A businessman with a heart
- Published: 6-Mar-14
- Writer: Yvonne Bohwongprasert
For cool, calm and collected Kittisak Pattamasaevi, working for the family hotel business in Phuket offered him a golden opportunity to make a mark for himself in the highly competitive service industry on the island.
Kittisak Pattamasaevi is making a niche for himself in the highly competitive tourism industry in Phuket.
The Montara Hospitality Group was set up in 1999 by his father Narong, a self-made businessman who worked in the finance sector. The Pattamasaevi clan owns and manages the luxury boutique resort Trisara in Thalang and the iconic Boathouse on Kata Beach.
The 27-year-old vice-president of Montara's sales and marketing spoke about his decision to work for the family business. "I always knew that I would like to work in the family business, or at least set up my own company and not be an employee all my life.
"The pressure for me to join the family business was more my own decision than anyone else’s. I initially went into finance, working largely in investment banking and private equity, with the expectation that the experience would eventually hone my analytical and human relationship skills before I became my own boss.
"After two years of working in finance, Montara was looking to acquire a hotel in Phuket and I thought it was perfect timing to use what I know to help with the family business. The rest is history. My background in finance has been beneficial in the analytical side of how to deal with properties’ allocation of assets and liabilities and return investment."
While Kittisak, who has worked with the family business for a year-and-a-half, was given a free hand by his parents to study his choice of subjects at university, the young man’s decision to study finance was largely influenced by his father, who was his role model. It was inevitable therefore, that Kittisak would major in financial engineering.
He later decided to study for an MBA in marketing and real estate at Harvard Business School hoping it would help in bolstering the internal competency within the sales and marketing department of the family business.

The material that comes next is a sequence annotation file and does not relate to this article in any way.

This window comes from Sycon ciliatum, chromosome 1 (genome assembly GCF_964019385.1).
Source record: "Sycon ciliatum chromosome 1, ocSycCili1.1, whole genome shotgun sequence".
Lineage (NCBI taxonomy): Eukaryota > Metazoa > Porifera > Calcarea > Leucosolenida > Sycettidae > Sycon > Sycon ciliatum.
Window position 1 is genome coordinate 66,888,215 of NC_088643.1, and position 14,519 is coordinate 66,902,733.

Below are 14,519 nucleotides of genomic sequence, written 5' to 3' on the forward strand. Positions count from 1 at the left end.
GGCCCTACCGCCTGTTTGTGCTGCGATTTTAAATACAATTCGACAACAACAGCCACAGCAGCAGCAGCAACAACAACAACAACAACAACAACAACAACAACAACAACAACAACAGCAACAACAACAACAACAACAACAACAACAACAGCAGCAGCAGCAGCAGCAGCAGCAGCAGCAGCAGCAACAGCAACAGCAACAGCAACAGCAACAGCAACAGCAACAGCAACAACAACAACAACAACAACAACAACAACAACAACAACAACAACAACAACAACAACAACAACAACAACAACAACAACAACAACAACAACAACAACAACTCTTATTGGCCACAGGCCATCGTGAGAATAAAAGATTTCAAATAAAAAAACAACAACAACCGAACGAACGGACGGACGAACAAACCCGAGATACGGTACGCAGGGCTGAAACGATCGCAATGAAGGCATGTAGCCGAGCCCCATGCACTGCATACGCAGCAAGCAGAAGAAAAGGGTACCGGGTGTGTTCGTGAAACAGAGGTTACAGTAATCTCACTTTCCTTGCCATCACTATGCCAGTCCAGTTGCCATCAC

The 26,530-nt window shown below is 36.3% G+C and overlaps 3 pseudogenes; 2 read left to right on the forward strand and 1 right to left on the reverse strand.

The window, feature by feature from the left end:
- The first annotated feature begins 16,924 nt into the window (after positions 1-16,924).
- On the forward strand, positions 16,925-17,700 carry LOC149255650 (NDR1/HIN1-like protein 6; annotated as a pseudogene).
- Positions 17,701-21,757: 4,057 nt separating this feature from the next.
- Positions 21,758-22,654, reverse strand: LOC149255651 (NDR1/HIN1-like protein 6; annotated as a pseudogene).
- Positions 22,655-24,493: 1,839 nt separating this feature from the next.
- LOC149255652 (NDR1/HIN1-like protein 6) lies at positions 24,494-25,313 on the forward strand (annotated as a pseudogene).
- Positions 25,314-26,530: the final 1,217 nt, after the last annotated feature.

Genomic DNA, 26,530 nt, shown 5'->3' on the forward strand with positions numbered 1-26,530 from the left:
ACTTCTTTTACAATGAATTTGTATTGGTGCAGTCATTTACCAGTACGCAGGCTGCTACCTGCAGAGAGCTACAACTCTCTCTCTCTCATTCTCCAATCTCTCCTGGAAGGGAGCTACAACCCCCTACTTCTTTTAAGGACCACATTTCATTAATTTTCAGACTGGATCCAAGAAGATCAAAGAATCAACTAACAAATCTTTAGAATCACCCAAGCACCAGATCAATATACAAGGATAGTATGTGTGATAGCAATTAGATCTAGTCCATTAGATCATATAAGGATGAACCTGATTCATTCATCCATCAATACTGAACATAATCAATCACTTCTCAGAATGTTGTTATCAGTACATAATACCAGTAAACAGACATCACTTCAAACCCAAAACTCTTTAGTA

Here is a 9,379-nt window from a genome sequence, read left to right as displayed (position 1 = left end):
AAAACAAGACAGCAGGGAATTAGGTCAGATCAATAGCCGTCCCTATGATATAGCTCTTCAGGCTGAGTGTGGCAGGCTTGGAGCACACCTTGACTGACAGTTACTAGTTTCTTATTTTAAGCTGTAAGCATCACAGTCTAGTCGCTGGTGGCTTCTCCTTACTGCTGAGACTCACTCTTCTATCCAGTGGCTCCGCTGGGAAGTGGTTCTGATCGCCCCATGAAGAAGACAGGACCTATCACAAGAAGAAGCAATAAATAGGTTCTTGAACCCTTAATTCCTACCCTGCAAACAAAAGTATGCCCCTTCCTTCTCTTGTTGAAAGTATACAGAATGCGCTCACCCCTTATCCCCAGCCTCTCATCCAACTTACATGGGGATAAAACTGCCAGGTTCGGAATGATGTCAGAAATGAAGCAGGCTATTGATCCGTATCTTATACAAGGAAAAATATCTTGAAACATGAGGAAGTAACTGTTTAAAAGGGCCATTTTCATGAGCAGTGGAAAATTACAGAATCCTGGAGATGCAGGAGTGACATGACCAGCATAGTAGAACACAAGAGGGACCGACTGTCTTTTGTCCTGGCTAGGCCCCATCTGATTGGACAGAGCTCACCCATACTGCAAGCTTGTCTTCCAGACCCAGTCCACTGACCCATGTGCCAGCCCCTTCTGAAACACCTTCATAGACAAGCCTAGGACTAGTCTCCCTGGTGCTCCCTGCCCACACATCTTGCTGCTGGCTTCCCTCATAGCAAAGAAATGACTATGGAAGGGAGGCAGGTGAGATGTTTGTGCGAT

Being the owner’s son means having to prove one’s worth within the company, and Kittisak admits that he had his own personal struggles to overcome before he could truly feel comfortable managing his subordinates.
He explains, "The challenges of working for the family business is all about hitting the right balance so outsiders will deem you as being capable and professional. While it is great that you have direct access to decision-makers within the company, especially when you happen to be working on a really important project that requires immediate action, the flipside is to conduct yourself in a manner that will not jeopardise your credibility or that of the company.
"The senior staff I work with are people that have known me since I was young. Even before I joined the company, I used to help take minutes at the meetings. One of the biggest hurdles I had to overcome was proving my worth as a professional. I did not want them to be forced to entertain my ideas just because I was the son of the owner."
Studying for an MBA at Harvard, for starters, gave him credibility that he was the man for the job, he says, stamping an external validation that he could contribute as a professional to the company. Being humble and respectful also earned him points with co-workers.
Managing and convincing senior staff to go along with his ideas have not always been smooth sailing. Relating how he approached one encounter, Kittisak said, "As the hotel industry in Phuket is seasonal in terms of occupancy, often dipping to its lowest in September, sometimes drastic measures have to be implemented to guarantee some form of return.
"When occupancy goes below 30%, hotels start to lose money, so a couple of months before September, we forecast that it will probably be a very tough year, so I proposed to the hotel management a promotional deal that would affect the rate of the rooms.
"I was met with a lot of resistance by senior staff, who also had valid reason to oppose my suggestion. I tried to convince them that if we dropped the rates, we could gain enough occupancy and eventually we would be able to make up for it because it was a short-term promotion.
"I spoke one-on-one with the hotel manager, explaining why my proposal was necessary and stressed the need to have his support because he was a key player in the success of our hotel. While I respected his viewpoint, I patiently shared why we should try the tactic I had proposed. I had to make him understand the role he had to play in this initiative. Eventually, he agreed to support me. While it was a tough month for us, at least we did not lose money."
The Montara Group’s initiative to establish the Trisara Academy — a hospitality learning institute to train individuals in the fine art of service and hospitality — later this year is also a drive that he hopes will reap rich dividends in helping build the Thai hospitality sector to become more competitive for the upcoming Asean Economic Community (AEC).
Much of what Kittisak holds in high esteem today is a reflection of what his parents have taught him. At an early age, his father instilled in him the importance of education, saying "education is a how a person can reach one’s full potential in life", while his mother, who is active in many charities taught him the importance of living a self-sufficient life. They have both contributed in making Kittisak a businessman who wears his heart on his sleeve.